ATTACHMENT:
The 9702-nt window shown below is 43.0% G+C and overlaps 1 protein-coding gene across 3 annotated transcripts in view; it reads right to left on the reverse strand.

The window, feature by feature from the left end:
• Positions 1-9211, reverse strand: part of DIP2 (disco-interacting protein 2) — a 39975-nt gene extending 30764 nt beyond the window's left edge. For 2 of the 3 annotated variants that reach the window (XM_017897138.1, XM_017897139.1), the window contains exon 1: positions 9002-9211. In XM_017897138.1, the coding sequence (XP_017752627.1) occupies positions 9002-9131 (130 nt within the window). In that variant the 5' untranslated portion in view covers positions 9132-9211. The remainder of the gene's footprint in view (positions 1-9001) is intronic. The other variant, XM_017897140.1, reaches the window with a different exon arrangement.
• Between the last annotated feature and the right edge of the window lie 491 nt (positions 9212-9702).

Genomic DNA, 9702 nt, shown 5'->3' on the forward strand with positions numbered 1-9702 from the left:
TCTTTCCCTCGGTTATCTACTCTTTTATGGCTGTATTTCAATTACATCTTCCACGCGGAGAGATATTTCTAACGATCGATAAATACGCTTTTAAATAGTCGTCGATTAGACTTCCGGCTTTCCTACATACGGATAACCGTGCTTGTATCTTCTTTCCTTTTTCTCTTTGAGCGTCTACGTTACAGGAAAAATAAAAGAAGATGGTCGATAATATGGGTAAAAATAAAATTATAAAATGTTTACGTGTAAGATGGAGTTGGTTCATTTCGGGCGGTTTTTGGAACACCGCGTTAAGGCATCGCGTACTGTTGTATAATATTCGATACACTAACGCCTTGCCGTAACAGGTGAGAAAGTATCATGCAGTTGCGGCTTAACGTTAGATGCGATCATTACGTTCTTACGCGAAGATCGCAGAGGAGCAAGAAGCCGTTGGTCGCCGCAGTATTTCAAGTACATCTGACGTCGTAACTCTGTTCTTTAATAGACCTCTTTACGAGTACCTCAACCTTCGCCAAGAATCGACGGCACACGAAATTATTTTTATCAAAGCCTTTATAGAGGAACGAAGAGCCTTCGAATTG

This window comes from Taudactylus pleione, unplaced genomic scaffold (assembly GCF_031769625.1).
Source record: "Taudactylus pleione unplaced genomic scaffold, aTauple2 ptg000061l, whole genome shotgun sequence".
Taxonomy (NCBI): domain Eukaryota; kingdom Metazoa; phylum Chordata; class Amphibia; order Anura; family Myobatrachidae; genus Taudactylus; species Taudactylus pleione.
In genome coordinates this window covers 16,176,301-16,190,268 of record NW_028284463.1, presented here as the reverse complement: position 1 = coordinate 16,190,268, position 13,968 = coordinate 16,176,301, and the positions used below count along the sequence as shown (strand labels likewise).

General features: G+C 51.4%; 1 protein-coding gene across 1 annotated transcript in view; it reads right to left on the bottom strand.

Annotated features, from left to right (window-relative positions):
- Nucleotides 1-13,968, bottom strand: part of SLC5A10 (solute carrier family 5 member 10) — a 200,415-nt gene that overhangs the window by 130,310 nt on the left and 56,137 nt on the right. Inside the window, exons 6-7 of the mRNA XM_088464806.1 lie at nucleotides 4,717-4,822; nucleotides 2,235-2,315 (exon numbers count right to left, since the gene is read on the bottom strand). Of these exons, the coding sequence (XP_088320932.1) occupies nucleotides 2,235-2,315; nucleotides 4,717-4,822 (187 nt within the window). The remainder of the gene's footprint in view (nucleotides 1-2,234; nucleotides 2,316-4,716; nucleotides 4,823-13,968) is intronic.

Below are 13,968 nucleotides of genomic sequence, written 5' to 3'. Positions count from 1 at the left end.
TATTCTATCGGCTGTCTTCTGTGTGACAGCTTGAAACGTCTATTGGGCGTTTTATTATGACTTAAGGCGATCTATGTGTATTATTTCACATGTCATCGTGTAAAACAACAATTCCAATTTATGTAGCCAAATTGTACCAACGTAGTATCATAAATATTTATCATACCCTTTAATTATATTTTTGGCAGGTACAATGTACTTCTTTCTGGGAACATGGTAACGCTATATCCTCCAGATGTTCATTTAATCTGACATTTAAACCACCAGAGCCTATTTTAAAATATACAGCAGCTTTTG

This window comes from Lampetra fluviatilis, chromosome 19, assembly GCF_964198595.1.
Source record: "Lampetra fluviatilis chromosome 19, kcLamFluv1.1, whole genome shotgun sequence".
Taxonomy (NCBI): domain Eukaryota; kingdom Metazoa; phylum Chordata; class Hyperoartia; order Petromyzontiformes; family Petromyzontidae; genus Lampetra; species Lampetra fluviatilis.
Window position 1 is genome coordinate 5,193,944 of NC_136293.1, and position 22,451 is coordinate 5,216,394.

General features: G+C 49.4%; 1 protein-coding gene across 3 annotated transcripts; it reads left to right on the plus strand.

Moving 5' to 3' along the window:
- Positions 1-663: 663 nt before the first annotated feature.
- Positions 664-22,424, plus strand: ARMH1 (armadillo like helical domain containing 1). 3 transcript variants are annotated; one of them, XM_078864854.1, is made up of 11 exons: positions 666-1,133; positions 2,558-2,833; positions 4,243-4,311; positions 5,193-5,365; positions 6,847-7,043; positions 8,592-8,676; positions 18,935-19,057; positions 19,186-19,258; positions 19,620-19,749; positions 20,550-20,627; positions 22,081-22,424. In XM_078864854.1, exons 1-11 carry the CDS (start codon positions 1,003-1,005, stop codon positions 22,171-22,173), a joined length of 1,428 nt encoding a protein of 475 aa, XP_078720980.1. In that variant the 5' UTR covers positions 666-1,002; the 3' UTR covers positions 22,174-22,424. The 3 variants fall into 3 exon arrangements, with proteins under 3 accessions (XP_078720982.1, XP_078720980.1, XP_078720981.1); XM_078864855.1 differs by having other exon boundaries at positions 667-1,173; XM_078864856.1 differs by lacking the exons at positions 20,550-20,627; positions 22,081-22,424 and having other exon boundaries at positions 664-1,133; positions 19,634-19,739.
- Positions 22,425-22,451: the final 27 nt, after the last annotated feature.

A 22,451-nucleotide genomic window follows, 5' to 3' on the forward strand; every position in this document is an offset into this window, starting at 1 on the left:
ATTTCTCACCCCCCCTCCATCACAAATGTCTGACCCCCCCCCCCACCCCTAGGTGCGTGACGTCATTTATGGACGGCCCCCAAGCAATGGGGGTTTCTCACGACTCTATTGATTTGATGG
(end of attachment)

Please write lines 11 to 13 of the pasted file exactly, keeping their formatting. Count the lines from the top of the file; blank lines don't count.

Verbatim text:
General features: G+C 51.4%; 1 protein-coding gene across 1 annotated transcript in view; it reads right to left on the bottom strand.

Annotated features, from left to right (window-relative positions):
- Nucleotides 1-13,968, bottom strand: part of SLC5A10 (solute carrier family 5 member 10) — a 200,415-nt gene that overhangs the window by 130,310 nt on the left and 56,137 nt on the right. Inside the window, exons 6-7 of the mRNA XM_088464806.1 lie at nucleotides 4,717-4,822; nucleotides 2,235-2,315 (exon numbers count right to left, since the gene is read on the bottom strand). Of these exons, the coding sequence (XP_088320932.1) occupies nucleotides 2,235-2,315; nucleotides 4,717-4,822 (187 nt within the window). The remainder of the gene's footprint in view (nucleotides 1-2,234; nucleotides 2,316-4,716; nucleotides 4,823-13,968) is intronic.